Broward County has a thriving drug court system. Through the grant-funded Diversionary Treatment Program (DTP) and the Pretrial Intervention Program, residents can enter a drug abuse and addiction treatment programs instead of facing initial or additional jail time for nonviolent and drug-related offenses.
Getting Local Support in Recovery
Ongoing recovery support is vital for sustained abstinence. Often, individuals can benefit from moving into a transitional living arrangement or sober living environment after completing a treatment program and before returning back to everyday life. These homes can provide the time and space needed to ensure new habits are solidified, and episodes of relapse are minimized. The Florida Association of Recovery Residences (FARR) can provide information on local sober living homes and transitional services in Florida.
Other recovery support resources include local peer-support groups and 12-step programs, such as the Gold Coast Area of Narcotics Anonymous (NA) and the Broward County Intergroup Alcoholics Anonymous (AA). Both of these groups offer local meetings for individuals in recovery who have a desire to remain abstinent from mind-altering substances.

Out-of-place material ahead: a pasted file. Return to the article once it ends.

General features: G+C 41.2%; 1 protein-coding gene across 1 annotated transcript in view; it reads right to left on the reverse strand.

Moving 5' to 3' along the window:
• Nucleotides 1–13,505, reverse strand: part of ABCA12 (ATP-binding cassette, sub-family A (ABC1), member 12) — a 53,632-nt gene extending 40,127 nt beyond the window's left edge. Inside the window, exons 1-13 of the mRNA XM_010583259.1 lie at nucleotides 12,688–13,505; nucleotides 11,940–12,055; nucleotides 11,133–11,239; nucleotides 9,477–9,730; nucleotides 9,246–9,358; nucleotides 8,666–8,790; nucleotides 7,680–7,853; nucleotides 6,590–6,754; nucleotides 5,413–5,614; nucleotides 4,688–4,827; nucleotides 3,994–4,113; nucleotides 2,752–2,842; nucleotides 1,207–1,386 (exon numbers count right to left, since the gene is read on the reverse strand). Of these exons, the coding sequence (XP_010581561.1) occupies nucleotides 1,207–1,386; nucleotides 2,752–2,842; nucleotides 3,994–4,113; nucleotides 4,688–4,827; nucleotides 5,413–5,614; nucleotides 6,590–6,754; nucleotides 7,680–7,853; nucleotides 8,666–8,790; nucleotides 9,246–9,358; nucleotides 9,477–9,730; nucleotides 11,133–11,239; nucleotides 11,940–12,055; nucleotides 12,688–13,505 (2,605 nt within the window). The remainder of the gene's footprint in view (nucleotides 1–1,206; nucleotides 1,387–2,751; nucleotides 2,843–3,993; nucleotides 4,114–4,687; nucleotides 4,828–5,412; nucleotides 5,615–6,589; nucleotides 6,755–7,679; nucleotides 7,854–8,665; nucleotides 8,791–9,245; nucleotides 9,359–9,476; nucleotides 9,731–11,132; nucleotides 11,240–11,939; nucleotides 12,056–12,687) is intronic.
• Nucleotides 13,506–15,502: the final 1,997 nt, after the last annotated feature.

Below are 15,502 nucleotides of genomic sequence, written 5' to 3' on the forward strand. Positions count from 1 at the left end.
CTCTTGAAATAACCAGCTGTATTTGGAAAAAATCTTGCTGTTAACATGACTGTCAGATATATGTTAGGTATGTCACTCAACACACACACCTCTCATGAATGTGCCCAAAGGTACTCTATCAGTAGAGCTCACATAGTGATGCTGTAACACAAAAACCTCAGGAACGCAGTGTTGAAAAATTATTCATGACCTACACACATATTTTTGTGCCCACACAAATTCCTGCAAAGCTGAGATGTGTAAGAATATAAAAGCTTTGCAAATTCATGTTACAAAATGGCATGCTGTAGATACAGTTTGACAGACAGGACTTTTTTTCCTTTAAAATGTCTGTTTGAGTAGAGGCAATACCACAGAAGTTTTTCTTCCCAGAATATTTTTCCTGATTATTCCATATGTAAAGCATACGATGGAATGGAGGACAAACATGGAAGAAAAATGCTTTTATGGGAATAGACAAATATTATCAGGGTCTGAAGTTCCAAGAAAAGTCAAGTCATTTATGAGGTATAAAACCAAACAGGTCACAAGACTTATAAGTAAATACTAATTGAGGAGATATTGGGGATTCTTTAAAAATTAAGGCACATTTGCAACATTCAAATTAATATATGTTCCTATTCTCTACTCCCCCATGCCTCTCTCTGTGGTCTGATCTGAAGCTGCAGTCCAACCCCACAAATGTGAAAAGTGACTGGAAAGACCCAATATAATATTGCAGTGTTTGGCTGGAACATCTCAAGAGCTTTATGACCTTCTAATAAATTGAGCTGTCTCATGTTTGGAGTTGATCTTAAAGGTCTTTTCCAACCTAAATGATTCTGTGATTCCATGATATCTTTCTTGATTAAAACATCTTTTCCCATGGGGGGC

There are many resources for those in Pompano Beach, Broward County, and the state of Florida. Thanks to these local resources, residents can find treatment and receive ongoing support to sustain recovery.
(October 2017). Fentanyl Fuels Rise in Drug Deaths in South Florida. Sun Sentinel. from http://www.sun-sentinel.com/news/florida/fl-reg-overdose-death-report-20171016-story.html
(August 2018). Heroin Overdoses in Broward County Remain at Record Levels. WLRN. from http://www.wlrn.org/post/heroin-overdoses-broward-remain-record-levels
(June 2016). Drug Abuse Trends in Broward County, Florida Annual Report: June 2016. United Way of Broward County Commission on Substance Abuse. from https://www.overdosepreventionstrategies.org/wp-content/uploads/2015/03/2016-Broward-Substance-Abuse-Trends-Report.pdf
(2014). Florida Partnership for Success (PFS). Florida Department of Children and Families. from http://www.myflfamilies.com/service-programs/substance-abuse/florida-partnership-success-pfs
(2014). Prevention Partnership Grants (PPG). Florida Department of Children and Families. from http://www.myflfamilies.com/service-programs/substance-abuse/prevention-partnership-grants-ppg
(February 2018). Opioid-Related Overdose Deaths. National Institute on Drug Abuse. from https://www.drugabuse.gov/drugs-abuse/opioids/opioid-summaries-by-state/florida-opioid-summary
(2014). Florida's Opioid State Targeted Response Project. Florida Department of Children and Families. from http://www.myflfamilies.com/service-programs/substance-abuse/samh/treatment/opioidSTRP